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Beyond making a bunch of tokens, our second plan for keeping Jace, Cunning Castaway alive it to kill our opponent's threats. Fatal Push is great because we can trigger revolt consistently with Hidden Stockpile or mana sources like Renegade Map and Evolving Wilds. Cast Out hits planeswalkers and other things we can't get with Fatal Push, while Fumigate not only sweeps away the entire board but also gains us a bunch of life along the way, since we are blowing up all of our tokens along with our opponent's creatures. Plus, our deck naturally breaks the symmetry of Fumigate, since we rebuild quickly with Anointed Procession and Hidden Stockpile making Servos for free and because Jace, Cunning Castaway survives the creature-only sweeper.

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The last part of our deck doesn't really work directly with Jace, Cunning Castaway, but The Scarab God is too powerful to pass up since we are in blue and black, especially since it seems super powerful with Anointed Procession doubling up the tokens we make by exiling creatures from the graveyard. It gives us another way of closing out the game if something happens to Jace, Cunning Castaway, and when we do have a Jace, The Scarab God does a good job protecting our planeswalker, coming back from the graveyard when it dies and also making a bunch of additional blockers. 

The Matchups

Jace, Cunning Castaway himself is at his best in control matchups, where we can slip him into play early, before our opponent can leave up counters, and then plus until we ultimate. In other more aggressive matchups, Jace, Cunning Castaway struggles, since he is pretty bad at protecting himself. If we tick him down to make a Phantasmal Bear, our planeswalker drops all the way down to one loyalty, which makes it really hard to ever get to the ultimate.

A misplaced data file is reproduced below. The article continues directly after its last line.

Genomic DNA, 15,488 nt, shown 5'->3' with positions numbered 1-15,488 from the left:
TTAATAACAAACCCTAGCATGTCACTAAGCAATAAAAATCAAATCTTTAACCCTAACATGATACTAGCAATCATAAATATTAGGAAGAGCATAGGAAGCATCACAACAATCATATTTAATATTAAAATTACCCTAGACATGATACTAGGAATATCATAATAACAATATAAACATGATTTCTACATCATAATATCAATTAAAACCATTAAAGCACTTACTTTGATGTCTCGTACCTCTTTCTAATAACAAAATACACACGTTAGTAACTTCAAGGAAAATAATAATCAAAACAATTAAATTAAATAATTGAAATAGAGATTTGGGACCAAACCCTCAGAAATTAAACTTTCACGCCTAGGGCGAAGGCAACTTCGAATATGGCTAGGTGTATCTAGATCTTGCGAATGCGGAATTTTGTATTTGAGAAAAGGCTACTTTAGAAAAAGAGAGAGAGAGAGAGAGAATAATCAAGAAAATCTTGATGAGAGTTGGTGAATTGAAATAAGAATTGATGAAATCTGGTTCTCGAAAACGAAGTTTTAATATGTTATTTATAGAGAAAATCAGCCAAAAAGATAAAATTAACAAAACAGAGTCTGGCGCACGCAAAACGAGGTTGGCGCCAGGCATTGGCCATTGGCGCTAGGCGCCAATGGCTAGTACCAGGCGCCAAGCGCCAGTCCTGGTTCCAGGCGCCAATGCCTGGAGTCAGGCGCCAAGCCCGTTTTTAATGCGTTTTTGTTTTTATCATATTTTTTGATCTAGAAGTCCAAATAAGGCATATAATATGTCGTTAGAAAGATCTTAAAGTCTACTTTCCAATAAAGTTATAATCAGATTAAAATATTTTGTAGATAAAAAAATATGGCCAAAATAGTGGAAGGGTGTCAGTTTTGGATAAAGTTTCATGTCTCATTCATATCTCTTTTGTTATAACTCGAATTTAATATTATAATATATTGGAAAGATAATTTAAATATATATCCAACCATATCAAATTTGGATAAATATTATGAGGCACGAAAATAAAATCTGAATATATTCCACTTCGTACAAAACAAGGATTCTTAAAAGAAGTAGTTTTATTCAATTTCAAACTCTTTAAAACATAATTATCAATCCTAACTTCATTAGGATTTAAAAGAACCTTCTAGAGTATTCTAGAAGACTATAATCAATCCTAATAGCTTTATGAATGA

Our deck as a whole sort of mirrors Jace, Cunning Castaway. We are strong against control and midrange, since we are resilient to removal and can rebuild fast after sweepers—cards like Fatal Push look pretty silly when they are pointed at 1/1 Servo tokens—but we can sometimes struggle with aggressive decks if we don't draw our lifegain effects. In theory, we can beat anything with the right draw if we get our engine going, by making a ton of tokens and eventually a ton of Jace, Cunning Castaways, but these matchups require all of our cards to show up in the right order, which doesn't always happen. 

The Odds

All in all, we played five matches and won three, giving us a 60% match win percentage, along with winning seven of 14 games, good for a 50% game win percentage, making Esper Jace Tokens slightly above average for an Against the Odds deck. As for Jace, Cunning Castaway, our planeswalker was very hit or miss. While we did eventually pull off our goal of making eight copies of Jace, Cunning Castaway (and then about a million Phantasmal Bears), we also had a lot of matches where Jace, Cunning Castaway was either a three-mana Phantasmal Bear or a three-mana loot effect before it immediately died. All in all, Jace, Cunning Castaway was amazingly fun in the games where it went off but average to below average much of the time, even in a deck that's built to double up its power with Anointed Procession

Vote for Next Week's Deck

Ixalan is here, and we're sticking with the sweet new cards for this week's poll. Which of these cards should we play (probably in Standard, although I reserve the right to switch to Modern if need be) next week? Let us know by voting below!

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Conclusion

Anyway, that's all for today. Don't forget to vote for next week's deck! As always, leave your thoughts, ideas, opinions, and suggestions in the comments, and you can reach me on Twitter @SaffronOlive or at SaffronOlive@MTGGoldfish.com.